Enhancements to embedded controllers have emerged in order to combat the shortcomings of traditional safety systems. Some embedded controllers, like the lockstep RM4 and TMS570 families that are part of the SafeTI design packages available from Texas Instruments Incorporated (TI), are now available with integrated embedded hardware diagnostics to address a multitude of functional safety concerns. These embedded controllers apply continuously operating hardware-based safety mechanisms on components like the CPU, flash memory, SRAM, power and clocks in order to ensure accurate software execution. The CPU is extremely complex thus making it a prime candidate for using a dual core lockstep safety mechanism. A compare module confirms that the outputs of the two cores are identical on a cycle-by-cycle basis. To address embedded flash memory and SRAM integrity, many controllers incorporate error-correcting code (ECC) technology that encodes data in a way that enables detection of corruption and allows correction of single-bit errors so system operation can continue uninterrupted. Built-in self test (BIST) engines have also been incorporated into embedded controllers to provide robust diagnostic testing on the CPU and memories even when the system is not running code. Multi-bit configuration register keys are also employed to mitigate the risk of SEU inadvertently changing a critical configuration register setting.
Figures 1 and 2. The combination of integrated safety features into a single IC has enabled new, streamlined safety system architectures to emerge.
Combining integrated safety features into a single integrated circuit has enabled new, streamlined safety system architectures to emerge including the One out of One with Diagnostics (1oo1D) system. This type of safety architecture has been deployed in a wide variety of fail safe systems where an extremely low failure rate is required. While this architecture is not suitable for fail operational aerospace systems, lockstep based safety microcontrollers do provide a path for new architectures to emerge for use in fail operational systems. Instead of utilizing a complex 2oo3 System, designers could potentially utilize a simpler and more cost efficient Two out of Two with Diagnostics (2oo2D) architecture to create fail operational systems. This system architecture could provide low failure rates and high availability. The diagnostic channel of each embedded controller could be leveraged as part of the system safety net concept as a mechanism to detect faults and signal when output control should be relinquished to the other controller. This type of system could also be less susceptible to SEU than comparable 2oo3 systems since fewer embedded controllers are implemented in this architecture.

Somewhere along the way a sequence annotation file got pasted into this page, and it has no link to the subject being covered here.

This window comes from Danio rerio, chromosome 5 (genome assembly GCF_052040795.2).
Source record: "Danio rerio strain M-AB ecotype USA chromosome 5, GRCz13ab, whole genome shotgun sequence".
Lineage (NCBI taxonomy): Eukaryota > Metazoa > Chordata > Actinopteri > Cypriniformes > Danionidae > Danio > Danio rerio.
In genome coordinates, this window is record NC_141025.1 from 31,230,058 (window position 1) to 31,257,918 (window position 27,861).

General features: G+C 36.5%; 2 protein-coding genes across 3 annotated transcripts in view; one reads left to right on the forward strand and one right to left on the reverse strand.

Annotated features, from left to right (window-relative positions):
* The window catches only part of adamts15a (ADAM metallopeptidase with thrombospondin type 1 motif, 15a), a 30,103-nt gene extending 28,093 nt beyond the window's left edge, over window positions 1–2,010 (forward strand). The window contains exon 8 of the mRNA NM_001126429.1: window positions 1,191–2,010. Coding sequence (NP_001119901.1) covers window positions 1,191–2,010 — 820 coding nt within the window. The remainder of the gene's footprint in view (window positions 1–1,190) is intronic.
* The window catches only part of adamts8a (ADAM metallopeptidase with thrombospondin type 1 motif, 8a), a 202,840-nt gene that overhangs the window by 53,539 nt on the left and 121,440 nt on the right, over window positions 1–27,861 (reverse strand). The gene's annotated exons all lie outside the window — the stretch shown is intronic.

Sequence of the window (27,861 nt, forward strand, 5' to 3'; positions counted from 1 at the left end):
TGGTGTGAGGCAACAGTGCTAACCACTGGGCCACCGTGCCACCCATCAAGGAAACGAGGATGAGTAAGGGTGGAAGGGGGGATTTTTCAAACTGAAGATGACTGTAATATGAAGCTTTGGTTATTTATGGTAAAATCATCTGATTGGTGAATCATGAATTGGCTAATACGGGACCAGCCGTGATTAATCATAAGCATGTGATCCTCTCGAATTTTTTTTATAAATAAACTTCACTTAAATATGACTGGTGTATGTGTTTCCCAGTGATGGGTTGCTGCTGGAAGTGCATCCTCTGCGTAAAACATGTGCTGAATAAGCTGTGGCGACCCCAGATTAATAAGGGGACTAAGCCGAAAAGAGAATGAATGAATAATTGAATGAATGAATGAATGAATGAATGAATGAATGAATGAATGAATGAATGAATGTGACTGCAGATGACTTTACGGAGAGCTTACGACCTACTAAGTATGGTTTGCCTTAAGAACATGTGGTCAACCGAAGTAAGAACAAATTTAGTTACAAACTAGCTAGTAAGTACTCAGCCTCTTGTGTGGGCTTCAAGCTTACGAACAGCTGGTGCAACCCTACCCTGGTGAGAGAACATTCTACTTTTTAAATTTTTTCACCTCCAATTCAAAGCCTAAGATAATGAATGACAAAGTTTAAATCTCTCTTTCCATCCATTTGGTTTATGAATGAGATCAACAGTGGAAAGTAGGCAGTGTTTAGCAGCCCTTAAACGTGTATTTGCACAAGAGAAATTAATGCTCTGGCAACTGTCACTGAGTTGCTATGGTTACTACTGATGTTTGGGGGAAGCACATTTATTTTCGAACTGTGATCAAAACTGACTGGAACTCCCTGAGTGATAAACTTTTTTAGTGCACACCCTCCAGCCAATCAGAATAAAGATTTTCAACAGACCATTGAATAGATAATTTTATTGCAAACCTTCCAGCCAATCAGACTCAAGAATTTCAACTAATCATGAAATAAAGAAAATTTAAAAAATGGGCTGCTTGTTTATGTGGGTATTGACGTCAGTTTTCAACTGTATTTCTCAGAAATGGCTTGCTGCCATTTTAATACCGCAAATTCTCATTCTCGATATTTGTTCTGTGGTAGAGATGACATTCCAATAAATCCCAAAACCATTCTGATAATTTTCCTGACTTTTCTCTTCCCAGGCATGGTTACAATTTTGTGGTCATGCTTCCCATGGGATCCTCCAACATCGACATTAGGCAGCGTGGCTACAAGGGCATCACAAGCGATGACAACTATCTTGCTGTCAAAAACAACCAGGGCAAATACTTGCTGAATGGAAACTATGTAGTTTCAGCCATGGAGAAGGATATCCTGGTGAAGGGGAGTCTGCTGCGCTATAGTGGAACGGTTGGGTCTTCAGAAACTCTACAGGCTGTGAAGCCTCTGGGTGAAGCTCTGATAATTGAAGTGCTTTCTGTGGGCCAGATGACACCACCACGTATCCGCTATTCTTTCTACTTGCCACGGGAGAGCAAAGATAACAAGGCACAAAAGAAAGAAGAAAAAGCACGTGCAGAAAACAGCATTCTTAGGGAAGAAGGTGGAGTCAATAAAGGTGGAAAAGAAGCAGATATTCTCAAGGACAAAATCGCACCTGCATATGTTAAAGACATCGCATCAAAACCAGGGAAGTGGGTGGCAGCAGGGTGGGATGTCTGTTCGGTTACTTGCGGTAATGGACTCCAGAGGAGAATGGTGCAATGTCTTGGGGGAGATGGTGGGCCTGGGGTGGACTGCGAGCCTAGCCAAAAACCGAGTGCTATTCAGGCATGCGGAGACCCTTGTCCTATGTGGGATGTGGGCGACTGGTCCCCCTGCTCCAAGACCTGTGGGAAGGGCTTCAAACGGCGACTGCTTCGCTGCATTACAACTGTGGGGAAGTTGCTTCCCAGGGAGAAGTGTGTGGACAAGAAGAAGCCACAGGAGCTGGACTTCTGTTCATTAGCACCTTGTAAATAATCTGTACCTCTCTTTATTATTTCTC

The aerospace industry understandably has some of the most rigorous functional safety requirements in the world. While the complexity of aircraft is increasing at an unprecedented rate, the advent of safety embedded controllers could help decrease the cost, complexity and development time of safety critical electronics systems. Designers of aerospace electronics now have the option to utilize COTS microcontrollers with integrated hardware safety features to significantly reduce safety software development time and the total number of components needed in the system while still providing a high level of functional safety and reliability. These embedded controllers also open up exciting new possibilities for aircraft safety net design and safety system architectures.
Anthony Vaughan is the North America manager, Hercules safety microcontroller group, at Texas Instruments. He joined TI as a product engineer in the imaging and audio group. Vaughan then became an applications engineer with TI’s automotive and safety microcontroller group. He holds a B.S. in electrical engineering from Texas A&M University.
Mechanisms like lockstep CPUs, error correction code (ECC) logic for embedded memories and automated built-in self test (BIST) engines integrated into embedded controllers may greatly simplify and reduce the development time needed to design and certify safety critical electronic systems for the aerospace industry.